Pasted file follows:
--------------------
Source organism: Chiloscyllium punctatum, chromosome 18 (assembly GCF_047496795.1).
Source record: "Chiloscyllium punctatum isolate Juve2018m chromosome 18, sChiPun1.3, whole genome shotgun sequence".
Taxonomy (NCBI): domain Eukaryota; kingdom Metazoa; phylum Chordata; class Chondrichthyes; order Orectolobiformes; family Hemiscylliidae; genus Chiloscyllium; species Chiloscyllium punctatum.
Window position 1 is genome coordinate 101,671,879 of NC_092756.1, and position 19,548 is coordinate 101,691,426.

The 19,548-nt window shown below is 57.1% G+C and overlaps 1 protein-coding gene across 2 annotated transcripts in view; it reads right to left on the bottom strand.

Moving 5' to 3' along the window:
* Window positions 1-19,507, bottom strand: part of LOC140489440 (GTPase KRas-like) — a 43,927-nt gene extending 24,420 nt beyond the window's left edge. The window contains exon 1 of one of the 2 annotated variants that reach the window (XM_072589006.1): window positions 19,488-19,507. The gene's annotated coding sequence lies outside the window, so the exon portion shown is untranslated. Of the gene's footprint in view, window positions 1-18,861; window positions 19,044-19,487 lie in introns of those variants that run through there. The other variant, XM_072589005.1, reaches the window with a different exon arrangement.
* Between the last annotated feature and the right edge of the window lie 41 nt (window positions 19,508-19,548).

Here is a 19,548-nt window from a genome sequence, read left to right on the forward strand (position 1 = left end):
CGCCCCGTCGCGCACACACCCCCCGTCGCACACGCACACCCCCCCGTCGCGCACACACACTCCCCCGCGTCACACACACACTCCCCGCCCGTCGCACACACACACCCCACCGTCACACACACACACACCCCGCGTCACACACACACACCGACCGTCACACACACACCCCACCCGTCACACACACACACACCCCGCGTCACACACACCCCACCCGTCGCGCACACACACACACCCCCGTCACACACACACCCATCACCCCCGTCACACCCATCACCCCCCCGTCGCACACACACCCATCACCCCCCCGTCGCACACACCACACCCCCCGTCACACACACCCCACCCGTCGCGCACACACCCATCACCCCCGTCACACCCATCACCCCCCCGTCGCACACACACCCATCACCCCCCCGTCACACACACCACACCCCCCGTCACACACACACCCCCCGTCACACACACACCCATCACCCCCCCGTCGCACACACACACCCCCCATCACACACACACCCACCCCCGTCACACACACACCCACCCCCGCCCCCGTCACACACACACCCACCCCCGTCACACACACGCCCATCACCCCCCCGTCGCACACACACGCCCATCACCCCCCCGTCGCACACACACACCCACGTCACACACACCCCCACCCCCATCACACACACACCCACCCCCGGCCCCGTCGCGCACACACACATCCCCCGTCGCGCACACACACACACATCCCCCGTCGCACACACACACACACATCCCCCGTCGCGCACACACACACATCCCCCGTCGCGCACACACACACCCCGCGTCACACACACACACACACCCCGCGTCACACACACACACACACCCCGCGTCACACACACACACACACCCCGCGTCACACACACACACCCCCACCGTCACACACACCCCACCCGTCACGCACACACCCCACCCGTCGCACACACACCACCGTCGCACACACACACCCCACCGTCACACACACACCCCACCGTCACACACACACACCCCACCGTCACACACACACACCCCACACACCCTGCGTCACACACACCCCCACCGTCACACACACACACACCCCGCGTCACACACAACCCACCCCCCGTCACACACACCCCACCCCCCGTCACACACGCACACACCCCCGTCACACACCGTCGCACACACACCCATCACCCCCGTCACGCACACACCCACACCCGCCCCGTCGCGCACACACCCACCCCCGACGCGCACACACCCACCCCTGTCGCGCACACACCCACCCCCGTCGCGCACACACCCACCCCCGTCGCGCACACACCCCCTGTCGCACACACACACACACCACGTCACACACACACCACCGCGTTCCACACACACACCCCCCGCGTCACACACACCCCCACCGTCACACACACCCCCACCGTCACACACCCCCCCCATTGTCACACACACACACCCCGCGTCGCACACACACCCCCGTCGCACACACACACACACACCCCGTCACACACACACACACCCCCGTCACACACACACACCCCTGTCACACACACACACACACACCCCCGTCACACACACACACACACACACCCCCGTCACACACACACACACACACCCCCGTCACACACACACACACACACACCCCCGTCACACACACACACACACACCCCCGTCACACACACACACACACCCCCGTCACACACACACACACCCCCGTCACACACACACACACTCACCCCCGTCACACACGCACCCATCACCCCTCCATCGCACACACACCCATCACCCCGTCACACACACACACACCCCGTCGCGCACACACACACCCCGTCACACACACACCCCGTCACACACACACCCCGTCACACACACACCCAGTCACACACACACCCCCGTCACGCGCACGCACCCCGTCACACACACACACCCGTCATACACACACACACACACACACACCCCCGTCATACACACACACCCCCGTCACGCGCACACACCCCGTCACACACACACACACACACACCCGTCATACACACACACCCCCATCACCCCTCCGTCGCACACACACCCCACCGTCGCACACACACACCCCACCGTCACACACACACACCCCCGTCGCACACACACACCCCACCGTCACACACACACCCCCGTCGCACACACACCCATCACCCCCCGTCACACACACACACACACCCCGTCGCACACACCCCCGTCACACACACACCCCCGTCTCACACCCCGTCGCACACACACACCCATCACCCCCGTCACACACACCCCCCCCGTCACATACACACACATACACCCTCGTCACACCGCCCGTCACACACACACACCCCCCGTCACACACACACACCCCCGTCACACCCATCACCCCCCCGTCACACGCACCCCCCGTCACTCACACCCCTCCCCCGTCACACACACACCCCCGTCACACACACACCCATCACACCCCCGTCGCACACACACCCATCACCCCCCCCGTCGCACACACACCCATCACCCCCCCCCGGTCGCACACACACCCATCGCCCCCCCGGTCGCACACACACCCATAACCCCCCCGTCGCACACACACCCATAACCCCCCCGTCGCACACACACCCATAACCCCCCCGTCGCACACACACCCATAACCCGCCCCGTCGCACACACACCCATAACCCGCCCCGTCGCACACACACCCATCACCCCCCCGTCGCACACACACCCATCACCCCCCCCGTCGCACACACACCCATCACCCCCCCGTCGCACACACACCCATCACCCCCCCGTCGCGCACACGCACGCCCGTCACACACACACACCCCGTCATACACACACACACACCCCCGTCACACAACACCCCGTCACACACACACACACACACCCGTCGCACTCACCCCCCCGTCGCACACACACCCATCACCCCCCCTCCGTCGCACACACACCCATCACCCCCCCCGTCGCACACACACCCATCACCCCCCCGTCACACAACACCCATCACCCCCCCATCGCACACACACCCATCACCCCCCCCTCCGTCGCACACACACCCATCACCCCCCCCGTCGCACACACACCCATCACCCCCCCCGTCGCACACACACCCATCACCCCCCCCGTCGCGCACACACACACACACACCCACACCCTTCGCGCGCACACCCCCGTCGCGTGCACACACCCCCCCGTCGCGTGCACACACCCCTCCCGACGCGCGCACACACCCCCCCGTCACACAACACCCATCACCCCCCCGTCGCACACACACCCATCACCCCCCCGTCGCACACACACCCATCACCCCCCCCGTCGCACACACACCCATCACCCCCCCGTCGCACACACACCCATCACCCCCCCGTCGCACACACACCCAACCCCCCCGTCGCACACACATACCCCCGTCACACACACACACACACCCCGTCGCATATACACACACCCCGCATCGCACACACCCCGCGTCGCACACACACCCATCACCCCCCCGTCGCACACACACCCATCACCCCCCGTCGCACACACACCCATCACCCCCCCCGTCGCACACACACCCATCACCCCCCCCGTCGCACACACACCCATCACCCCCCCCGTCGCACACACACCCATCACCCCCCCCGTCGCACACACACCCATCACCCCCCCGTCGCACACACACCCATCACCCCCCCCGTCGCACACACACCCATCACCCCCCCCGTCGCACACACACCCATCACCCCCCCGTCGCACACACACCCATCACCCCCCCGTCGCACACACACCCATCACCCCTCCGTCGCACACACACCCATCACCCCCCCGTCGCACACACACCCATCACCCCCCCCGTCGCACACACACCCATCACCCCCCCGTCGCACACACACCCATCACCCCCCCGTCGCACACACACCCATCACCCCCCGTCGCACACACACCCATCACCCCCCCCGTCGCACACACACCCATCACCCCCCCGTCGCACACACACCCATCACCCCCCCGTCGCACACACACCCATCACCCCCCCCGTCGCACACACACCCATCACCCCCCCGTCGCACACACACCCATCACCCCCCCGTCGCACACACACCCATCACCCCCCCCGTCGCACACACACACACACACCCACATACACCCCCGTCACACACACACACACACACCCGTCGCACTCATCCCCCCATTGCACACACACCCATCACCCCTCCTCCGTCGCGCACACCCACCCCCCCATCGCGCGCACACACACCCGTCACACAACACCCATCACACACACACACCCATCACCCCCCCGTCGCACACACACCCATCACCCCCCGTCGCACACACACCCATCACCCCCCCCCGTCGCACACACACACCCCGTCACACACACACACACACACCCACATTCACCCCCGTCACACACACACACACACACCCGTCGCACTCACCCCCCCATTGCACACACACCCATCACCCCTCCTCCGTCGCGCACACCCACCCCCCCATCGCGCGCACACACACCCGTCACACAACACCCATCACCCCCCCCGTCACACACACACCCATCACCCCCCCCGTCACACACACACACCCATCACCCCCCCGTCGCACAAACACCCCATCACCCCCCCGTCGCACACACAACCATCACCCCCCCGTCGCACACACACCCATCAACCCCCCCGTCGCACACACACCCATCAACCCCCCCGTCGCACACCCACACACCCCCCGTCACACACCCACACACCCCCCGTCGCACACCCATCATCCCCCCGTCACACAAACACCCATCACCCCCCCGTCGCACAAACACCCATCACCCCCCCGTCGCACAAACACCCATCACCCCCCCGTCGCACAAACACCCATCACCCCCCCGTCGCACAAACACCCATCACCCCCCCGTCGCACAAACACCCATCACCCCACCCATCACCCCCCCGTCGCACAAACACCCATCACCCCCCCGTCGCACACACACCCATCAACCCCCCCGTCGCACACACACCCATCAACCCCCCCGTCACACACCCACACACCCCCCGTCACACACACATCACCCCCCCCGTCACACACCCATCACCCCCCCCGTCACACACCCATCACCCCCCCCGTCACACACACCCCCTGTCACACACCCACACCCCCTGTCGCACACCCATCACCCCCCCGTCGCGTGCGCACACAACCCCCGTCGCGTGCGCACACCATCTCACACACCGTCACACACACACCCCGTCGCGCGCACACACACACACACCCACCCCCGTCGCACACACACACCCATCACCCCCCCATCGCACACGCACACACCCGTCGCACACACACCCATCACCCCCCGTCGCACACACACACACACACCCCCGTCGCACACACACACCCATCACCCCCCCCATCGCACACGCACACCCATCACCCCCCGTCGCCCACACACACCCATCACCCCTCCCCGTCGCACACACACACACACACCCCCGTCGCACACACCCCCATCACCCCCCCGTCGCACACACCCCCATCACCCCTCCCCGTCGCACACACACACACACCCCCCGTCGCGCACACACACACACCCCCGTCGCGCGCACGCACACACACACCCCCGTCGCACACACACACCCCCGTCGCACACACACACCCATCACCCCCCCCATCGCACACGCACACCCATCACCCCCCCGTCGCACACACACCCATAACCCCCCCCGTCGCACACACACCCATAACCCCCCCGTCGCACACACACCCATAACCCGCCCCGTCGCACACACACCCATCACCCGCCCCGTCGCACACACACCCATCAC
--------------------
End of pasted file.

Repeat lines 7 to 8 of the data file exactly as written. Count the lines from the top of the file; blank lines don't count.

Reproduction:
* Window positions 1-19,507, bottom strand: part of LOC140489440 (GTPase KRas-like) — a 43,927-nt gene extending 24,420 nt beyond the window's left edge. The window contains exon 1 of one of the 2 annotated variants that reach the window (XM_072589006.1): window positions 19,488-19,507. The gene's annotated coding sequence lies outside the window, so the exon portion shown is untranslated. Of the gene's footprint in view, window positions 1-18,861; window positions 19,044-19,487 lie in introns of those variants that run through there. The other variant, XM_072589005.1, reaches the window with a different exon arrangement.
* Between the last annotated feature and the right edge of the window lie 41 nt (window positions 19,508-19,548).